Don’t shoot the messenger

An apology to Professor Nutt – you have been drawn into an age old problem and Enterprise Britain is seizing your case wholeheartedly. There are two blogs this week focussed on your recent redundancy. Not because of the drugs issue, though I can feel another blog coming up, but because of the lessons we can learn from this decision.

Professor Nutt I assume is very knowledgeable when it comes to drugs. As he is a Professor of some distinction, lets not dwell on how this knowledge was obtained, and has spent many years studying drugs and their effects. He was in fact so knowledgeable that he has been an advisor to our government for some time and he was recruited to tell his employer about the effects of various drugs. His opinion differed from what the government wanted reality to be and that is something that happens to us all in Enterprise Britain.

Someone in your organisation and it may even be a non-executive brings you news you do not want to hear. That brilliant product of yours which you developed, marketed and distributed is a complete flop. Customers want refunds, etc, etc (Nabisco managed to produce a smokeless cigarette which turned out to taste like s**t and the company was betting its future on it). What do you do? Shoot the messenger or face reality?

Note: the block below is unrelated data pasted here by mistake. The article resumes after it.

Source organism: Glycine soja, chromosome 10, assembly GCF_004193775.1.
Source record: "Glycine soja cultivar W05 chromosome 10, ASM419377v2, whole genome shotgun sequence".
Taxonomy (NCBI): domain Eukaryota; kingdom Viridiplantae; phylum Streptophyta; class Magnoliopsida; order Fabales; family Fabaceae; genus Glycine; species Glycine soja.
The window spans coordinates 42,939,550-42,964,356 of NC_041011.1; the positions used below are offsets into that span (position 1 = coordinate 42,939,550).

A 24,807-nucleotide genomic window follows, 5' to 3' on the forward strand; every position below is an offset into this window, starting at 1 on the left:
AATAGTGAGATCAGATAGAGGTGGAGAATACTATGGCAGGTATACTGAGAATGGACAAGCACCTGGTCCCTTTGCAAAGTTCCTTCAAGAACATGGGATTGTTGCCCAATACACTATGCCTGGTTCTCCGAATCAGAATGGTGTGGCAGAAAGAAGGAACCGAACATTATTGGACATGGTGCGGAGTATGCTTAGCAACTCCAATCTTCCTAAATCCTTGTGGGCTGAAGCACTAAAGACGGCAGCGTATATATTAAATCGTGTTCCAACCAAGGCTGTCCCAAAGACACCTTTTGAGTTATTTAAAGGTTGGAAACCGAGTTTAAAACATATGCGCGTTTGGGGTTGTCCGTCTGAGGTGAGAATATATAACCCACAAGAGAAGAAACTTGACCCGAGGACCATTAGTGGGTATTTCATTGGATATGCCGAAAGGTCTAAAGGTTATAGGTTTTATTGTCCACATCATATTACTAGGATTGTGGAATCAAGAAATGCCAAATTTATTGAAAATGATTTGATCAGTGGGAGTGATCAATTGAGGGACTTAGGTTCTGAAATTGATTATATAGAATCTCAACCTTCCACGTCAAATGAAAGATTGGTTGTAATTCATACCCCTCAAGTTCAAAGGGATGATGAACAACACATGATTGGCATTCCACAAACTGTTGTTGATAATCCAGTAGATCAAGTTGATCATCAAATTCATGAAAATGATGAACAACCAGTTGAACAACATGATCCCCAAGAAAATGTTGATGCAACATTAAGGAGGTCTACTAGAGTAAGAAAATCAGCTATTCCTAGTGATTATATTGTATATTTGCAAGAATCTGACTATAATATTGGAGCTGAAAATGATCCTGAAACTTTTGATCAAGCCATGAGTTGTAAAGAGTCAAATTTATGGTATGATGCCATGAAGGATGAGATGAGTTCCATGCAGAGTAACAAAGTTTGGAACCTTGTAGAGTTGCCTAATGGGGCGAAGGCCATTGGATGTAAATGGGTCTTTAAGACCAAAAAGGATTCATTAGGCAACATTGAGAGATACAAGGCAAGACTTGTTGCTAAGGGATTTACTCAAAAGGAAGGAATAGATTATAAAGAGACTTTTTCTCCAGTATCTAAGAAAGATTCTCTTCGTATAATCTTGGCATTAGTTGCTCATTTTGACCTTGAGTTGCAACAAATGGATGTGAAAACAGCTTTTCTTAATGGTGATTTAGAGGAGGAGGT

We bring people into our organisation and they have opinions. Now we can do one of two things – we can listen to these opinions or we can ignore them. We can even go a step further and we can tell people that when we want to know their opinion, we will tell them what it is! Of course our ultimate weapon is to pull an Alan Johnson and sack the dreaded opinion.

What do we gain by only following our own opinion? Nothing! We will not grow, we will not develop, and we will probably not be successful. We will have a bunch of nodding plods around us who do what they are told, collect whatever we pay them and go home.

The alternative is to surround ourselves with strong people, who do have opinions and we can take the time to listen to them. We will learn from these people and if the situation demands we still do what we wanted in the first place we will have to justify the decision to ourselves in the first place. This will allow for stronger decision making and better judgements.

To develop and grow, get strong people and encourage everyone to speak up. I usually make the weak joke that I run my businesses like a ‘benevolent dictator’. In fact I listen to people, equally to staff and to directors. However, I reserve the right to make the final decision, but I never, ever get rid of an opposing opinion – it is always a learning experience. Obviously Alan Johnson does not need to learn anymore, as he and his government are heading for retirement soon anyway.

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